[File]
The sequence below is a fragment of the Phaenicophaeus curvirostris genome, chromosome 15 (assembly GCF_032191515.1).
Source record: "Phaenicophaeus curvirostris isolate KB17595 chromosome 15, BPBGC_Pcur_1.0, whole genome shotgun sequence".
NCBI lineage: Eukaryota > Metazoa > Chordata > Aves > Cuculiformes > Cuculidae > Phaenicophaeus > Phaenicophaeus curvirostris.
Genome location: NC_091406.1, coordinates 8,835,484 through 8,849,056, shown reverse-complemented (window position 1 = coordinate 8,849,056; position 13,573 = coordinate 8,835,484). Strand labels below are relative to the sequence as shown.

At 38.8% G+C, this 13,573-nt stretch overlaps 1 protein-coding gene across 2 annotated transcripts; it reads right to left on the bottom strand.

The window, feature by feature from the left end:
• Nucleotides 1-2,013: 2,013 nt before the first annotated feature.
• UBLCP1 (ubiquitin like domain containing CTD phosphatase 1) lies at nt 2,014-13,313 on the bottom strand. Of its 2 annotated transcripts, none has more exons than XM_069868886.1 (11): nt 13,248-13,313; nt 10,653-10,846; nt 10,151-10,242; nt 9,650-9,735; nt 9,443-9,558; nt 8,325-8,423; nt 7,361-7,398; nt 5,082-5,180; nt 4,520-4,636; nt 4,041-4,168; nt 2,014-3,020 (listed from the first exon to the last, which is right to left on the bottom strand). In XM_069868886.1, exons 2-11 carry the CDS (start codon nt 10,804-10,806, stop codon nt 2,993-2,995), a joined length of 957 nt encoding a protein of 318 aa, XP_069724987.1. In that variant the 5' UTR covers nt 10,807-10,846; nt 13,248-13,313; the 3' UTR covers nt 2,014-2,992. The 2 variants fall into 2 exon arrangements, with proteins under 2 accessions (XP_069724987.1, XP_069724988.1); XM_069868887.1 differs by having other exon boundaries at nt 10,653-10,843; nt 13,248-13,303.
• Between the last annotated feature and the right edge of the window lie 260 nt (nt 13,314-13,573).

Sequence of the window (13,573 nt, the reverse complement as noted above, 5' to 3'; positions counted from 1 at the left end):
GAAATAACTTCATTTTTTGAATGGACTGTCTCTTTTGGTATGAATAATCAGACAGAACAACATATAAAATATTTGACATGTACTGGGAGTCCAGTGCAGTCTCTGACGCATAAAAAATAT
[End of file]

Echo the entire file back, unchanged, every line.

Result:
The sequence below is a fragment of the Phaenicophaeus curvirostris genome, chromosome 15 (assembly GCF_032191515.1).
Source record: "Phaenicophaeus curvirostris isolate KB17595 chromosome 15, BPBGC_Pcur_1.0, whole genome shotgun sequence".
NCBI lineage: Eukaryota > Metazoa > Chordata > Aves > Cuculiformes > Cuculidae > Phaenicophaeus > Phaenicophaeus curvirostris.
Genome location: NC_091406.1, coordinates 8,835,484 through 8,849,056, shown reverse-complemented (window position 1 = coordinate 8,849,056; position 13,573 = coordinate 8,835,484). Strand labels below are relative to the sequence as shown.

At 38.8% G+C, this 13,573-nt stretch overlaps 1 protein-coding gene across 2 annotated transcripts; it reads right to left on the bottom strand.

The window, feature by feature from the left end:
• Nucleotides 1-2,013: 2,013 nt before the first annotated feature.
• UBLCP1 (ubiquitin like domain containing CTD phosphatase 1) lies at nt 2,014-13,313 on the bottom strand. Of its 2 annotated transcripts, none has more exons than XM_069868886.1 (11): nt 13,248-13,313; nt 10,653-10,846; nt 10,151-10,242; nt 9,650-9,735; nt 9,443-9,558; nt 8,325-8,423; nt 7,361-7,398; nt 5,082-5,180; nt 4,520-4,636; nt 4,041-4,168; nt 2,014-3,020 (listed from the first exon to the last, which is right to left on the bottom strand). In XM_069868886.1, exons 2-11 carry the CDS (start codon nt 10,804-10,806, stop codon nt 2,993-2,995), a joined length of 957 nt encoding a protein of 318 aa, XP_069724987.1. In that variant the 5' UTR covers nt 10,807-10,846; nt 13,248-13,313; the 3' UTR covers nt 2,014-2,992. The 2 variants fall into 2 exon arrangements, with proteins under 2 accessions (XP_069724987.1, XP_069724988.1); XM_069868887.1 differs by having other exon boundaries at nt 10,653-10,843; nt 13,248-13,303.
• Between the last annotated feature and the right edge of the window lie 260 nt (nt 13,314-13,573).

Sequence of the window (13,573 nt, the reverse complement as noted above, 5' to 3'; positions counted from 1 at the left end):
GAAATAACTTCATTTTTTGAATGGACTGTCTCTTTTGGTATGAATAATCAGACAGAACAACATATAAAATATTTGACATGTACTGGGAGTCCAGTGCAGTCTCTGACGCATAAAAAATAT